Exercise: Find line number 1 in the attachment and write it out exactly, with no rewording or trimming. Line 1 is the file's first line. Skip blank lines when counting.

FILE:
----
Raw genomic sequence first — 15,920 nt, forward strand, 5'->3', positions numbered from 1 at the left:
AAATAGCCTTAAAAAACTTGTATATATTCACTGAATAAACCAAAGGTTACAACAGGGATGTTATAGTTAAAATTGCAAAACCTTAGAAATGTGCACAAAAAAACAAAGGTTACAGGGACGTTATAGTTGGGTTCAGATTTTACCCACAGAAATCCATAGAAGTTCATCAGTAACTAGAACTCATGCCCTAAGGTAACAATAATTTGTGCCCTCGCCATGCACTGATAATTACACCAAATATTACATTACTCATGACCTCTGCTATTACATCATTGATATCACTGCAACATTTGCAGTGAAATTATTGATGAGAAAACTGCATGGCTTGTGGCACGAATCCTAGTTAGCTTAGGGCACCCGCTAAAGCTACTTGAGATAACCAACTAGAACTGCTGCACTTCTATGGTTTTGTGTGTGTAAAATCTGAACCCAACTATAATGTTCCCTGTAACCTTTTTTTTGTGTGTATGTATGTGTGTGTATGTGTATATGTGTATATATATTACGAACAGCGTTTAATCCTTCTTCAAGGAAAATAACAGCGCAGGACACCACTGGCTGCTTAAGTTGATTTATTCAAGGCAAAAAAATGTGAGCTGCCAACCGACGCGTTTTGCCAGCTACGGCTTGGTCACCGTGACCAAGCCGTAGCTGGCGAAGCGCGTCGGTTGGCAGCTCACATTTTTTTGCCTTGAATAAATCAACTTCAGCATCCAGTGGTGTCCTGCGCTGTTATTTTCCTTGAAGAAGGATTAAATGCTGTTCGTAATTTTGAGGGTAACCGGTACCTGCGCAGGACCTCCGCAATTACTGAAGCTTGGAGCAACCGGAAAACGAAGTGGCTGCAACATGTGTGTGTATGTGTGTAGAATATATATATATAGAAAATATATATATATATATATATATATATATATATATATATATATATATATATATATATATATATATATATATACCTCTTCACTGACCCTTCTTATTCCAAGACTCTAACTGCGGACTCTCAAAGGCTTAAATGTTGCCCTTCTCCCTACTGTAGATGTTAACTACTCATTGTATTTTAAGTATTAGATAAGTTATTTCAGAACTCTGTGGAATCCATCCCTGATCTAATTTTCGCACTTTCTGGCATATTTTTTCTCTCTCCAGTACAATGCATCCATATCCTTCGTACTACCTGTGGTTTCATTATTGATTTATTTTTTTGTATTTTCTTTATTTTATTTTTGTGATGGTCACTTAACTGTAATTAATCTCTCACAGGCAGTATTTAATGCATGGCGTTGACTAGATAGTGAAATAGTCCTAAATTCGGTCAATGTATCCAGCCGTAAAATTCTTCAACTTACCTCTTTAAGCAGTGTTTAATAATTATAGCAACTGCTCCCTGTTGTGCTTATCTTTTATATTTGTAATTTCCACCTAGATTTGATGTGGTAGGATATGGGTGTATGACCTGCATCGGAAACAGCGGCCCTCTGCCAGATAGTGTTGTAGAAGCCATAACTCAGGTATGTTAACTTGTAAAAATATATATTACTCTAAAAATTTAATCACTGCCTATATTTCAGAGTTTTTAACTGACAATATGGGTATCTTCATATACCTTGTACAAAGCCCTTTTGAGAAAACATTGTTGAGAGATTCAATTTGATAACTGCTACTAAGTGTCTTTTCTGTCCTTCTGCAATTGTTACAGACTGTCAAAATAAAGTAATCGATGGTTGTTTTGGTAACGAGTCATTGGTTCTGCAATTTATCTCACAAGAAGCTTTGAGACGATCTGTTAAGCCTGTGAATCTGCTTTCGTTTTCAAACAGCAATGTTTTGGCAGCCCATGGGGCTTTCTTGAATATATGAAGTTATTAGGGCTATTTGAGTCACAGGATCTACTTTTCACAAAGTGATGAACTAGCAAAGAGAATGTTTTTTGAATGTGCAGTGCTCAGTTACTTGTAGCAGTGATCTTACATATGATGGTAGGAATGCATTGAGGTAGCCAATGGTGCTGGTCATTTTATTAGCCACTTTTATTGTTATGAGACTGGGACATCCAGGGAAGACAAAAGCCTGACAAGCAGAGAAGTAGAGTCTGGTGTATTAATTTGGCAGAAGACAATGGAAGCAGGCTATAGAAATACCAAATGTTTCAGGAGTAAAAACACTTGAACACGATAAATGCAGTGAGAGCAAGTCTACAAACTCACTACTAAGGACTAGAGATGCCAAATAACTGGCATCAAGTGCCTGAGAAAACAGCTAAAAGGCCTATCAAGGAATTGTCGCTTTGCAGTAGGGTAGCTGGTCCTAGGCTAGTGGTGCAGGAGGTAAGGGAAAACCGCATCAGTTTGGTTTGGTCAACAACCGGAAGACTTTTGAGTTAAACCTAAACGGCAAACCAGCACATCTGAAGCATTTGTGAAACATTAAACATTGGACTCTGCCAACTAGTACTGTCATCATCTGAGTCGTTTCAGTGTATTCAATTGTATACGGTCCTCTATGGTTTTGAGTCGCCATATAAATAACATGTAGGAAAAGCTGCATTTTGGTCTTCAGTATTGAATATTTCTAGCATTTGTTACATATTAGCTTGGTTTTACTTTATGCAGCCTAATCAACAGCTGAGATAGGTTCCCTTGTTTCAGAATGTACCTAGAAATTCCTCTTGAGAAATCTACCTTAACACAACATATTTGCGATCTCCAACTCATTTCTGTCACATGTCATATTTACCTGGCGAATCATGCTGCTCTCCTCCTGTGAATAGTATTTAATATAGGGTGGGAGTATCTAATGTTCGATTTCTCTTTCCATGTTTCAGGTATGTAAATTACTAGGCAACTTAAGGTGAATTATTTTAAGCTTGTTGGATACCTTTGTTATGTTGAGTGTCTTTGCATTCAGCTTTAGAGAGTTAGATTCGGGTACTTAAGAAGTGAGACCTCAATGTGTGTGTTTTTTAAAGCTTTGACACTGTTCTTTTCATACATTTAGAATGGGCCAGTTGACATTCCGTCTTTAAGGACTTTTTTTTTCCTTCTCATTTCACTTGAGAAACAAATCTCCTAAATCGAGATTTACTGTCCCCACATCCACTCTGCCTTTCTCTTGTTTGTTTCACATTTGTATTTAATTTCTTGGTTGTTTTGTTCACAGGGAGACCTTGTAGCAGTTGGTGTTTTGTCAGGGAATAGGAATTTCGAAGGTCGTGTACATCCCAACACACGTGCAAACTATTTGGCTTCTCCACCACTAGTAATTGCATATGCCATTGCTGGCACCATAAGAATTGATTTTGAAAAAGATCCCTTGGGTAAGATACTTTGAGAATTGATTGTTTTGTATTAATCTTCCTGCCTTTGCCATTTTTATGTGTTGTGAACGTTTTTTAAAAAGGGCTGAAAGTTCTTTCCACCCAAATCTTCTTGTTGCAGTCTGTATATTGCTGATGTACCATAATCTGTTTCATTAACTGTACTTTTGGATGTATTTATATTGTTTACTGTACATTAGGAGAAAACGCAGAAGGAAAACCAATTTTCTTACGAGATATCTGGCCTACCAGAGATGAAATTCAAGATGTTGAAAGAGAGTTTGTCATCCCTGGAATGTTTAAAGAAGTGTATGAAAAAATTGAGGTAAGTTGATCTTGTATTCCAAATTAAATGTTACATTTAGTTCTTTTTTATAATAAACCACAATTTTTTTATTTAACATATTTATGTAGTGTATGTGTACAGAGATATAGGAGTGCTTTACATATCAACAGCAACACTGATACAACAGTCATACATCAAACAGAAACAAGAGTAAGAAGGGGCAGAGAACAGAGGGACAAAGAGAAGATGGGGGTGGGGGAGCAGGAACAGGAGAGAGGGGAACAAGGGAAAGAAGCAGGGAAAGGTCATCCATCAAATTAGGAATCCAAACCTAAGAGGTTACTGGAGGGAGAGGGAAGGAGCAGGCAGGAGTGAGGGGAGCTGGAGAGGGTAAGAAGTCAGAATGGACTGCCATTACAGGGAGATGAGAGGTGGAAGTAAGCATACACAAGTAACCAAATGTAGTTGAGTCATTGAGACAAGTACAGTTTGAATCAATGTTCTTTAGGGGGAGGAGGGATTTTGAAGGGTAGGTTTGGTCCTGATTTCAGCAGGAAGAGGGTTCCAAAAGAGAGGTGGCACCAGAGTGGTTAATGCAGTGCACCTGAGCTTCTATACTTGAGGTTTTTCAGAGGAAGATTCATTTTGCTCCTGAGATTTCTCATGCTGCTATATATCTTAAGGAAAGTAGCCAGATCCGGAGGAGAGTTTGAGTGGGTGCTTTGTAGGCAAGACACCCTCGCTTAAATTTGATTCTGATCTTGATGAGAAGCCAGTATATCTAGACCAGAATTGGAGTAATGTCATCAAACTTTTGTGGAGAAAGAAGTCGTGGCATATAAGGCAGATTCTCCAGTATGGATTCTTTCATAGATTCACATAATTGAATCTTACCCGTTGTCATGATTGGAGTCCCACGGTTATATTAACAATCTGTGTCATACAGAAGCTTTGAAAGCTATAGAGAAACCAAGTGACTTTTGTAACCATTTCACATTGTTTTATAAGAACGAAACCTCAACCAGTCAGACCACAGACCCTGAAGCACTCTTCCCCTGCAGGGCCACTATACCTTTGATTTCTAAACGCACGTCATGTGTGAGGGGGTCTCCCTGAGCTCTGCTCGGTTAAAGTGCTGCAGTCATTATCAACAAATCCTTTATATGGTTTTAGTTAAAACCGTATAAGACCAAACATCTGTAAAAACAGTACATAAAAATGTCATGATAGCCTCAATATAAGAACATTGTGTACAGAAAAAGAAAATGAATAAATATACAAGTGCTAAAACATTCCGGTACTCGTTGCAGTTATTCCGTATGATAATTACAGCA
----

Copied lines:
Raw genomic sequence first — 15,920 nt, forward strand, 5'->3', positions numbered from 1 at the left: